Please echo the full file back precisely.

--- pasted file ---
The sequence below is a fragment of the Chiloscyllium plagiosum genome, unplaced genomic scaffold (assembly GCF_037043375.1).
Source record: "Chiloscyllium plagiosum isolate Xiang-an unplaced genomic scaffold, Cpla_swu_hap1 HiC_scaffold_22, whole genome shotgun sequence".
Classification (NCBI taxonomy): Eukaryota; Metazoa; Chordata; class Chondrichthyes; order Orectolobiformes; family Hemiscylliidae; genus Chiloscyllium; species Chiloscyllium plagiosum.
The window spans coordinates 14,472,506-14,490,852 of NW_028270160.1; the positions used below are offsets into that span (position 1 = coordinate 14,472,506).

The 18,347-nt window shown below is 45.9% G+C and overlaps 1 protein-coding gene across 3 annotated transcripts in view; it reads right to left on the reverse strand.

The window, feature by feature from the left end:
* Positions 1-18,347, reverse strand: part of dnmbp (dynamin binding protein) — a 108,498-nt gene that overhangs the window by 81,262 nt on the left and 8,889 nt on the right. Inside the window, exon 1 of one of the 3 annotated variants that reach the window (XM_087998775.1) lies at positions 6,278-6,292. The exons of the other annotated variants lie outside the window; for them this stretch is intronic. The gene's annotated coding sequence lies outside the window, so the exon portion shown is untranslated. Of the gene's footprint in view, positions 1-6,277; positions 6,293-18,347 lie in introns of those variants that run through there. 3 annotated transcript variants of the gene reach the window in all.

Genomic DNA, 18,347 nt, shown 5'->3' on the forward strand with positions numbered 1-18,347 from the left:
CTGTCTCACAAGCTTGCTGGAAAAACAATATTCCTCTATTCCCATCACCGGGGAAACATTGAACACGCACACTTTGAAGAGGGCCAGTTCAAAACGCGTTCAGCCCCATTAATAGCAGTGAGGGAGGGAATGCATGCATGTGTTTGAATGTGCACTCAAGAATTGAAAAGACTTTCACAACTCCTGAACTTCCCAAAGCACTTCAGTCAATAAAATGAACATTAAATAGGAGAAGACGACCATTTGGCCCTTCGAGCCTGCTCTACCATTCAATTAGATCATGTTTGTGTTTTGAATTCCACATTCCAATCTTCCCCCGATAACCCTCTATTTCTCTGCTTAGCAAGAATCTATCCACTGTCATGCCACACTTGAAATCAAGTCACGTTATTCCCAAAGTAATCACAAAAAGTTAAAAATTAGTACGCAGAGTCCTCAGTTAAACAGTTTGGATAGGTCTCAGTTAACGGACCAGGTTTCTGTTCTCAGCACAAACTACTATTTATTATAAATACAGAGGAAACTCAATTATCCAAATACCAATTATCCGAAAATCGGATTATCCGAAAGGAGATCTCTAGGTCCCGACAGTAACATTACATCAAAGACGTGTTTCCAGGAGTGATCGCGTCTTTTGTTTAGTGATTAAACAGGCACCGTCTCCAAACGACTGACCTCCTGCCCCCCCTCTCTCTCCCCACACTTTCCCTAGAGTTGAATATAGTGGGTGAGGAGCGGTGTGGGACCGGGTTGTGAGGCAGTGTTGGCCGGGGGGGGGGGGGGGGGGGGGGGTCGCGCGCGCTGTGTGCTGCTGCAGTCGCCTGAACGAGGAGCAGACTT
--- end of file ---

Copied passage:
The sequence below is a fragment of the Chiloscyllium plagiosum genome, unplaced genomic scaffold (assembly GCF_037043375.1).
Source record: "Chiloscyllium plagiosum isolate Xiang-an unplaced genomic scaffold, Cpla_swu_hap1 HiC_scaffold_22, whole genome shotgun sequence".
Classification (NCBI taxonomy): Eukaryota; Metazoa; Chordata; class Chondrichthyes; order Orectolobiformes; family Hemiscylliidae; genus Chiloscyllium; species Chiloscyllium plagiosum.
The window spans coordinates 14,472,506-14,490,852 of NW_028270160.1; the positions used below are offsets into that span (position 1 = coordinate 14,472,506).

The 18,347-nt window shown below is 45.9% G+C and overlaps 1 protein-coding gene across 3 annotated transcripts in view; it reads right to left on the reverse strand.

The window, feature by feature from the left end:
* Positions 1-18,347, reverse strand: part of dnmbp (dynamin binding protein) — a 108,498-nt gene that overhangs the window by 81,262 nt on the left and 8,889 nt on the right. Inside the window, exon 1 of one of the 3 annotated variants that reach the window (XM_087998775.1) lies at positions 6,278-6,292. The exons of the other annotated variants lie outside the window; for them this stretch is intronic. The gene's annotated coding sequence lies outside the window, so the exon portion shown is untranslated. Of the gene's footprint in view, positions 1-6,277; positions 6,293-18,347 lie in introns of those variants that run through there. 3 annotated transcript variants of the gene reach the window in all.

Genomic DNA, 18,347 nt, shown 5'->3' on the forward strand with positions numbered 1-18,347 from the left:
CTGTCTCACAAGCTTGCTGGAAAAACAATATTCCTCTATTCCCATCACCGGGGAAACATTGAACACGCACACTTTGAAGAGGGCCAGTTCAAAACGCGTTCAGCCCCATTAATAGCAGTGAGGGAGGGAATGCATGCATGTGTTTGAATGTGCACTCAAGAATTGAAAAGACTTTCACAACTCCTGAACTTCCCAAAGCACTTCAGTCAATAAAATGAACATTAAATAGGAGAAGACGACCATTTGGCCCTTCGAGCCTGCTCTACCATTCAATTAGATCATGTTTGTGTTTTGAATTCCACATTCCAATCTTCCCCCGATAACCCTCTATTTCTCTGCTTAGCAAGAATCTATCCACTGTCATGCCACACTTGAAATCAAGTCACGTTATTCCCAAAGTAATCACAAAAAGTTAAAAATTAGTACGCAGAGTCCTCAGTTAAACAGTTTGGATAGGTCTCAGTTAACGGACCAGGTTTCTGTTCTCAGCACAAACTACTATTTATTATAAATACAGAGGAAACTCAATTATCCAAATACCAATTATCCGAAAATCGGATTATCCGAAAGGAGATCTCTAGGTCCCGACAGTAACATTACATCAAAGACGTGTTTCCAGGAGTGATCGCGTCTTTTGTTTAGTGATTAAACAGGCACCGTCTCCAAACGACTGACCTCCTGCCCCCCCTCTCTCTCCCCACACTTTCCCTAGAGTTGAATATAGTGGGTGAGGAGCGGTGTGGGACCGGGTTGTGAGGCAGTGTTGGCCGGGGGGGGGGGGGGGGGGGGGGGTCGCGCGCGCTGTGTGCTGCTGCAGTCGCCTGAACGAGGAGCAGACTT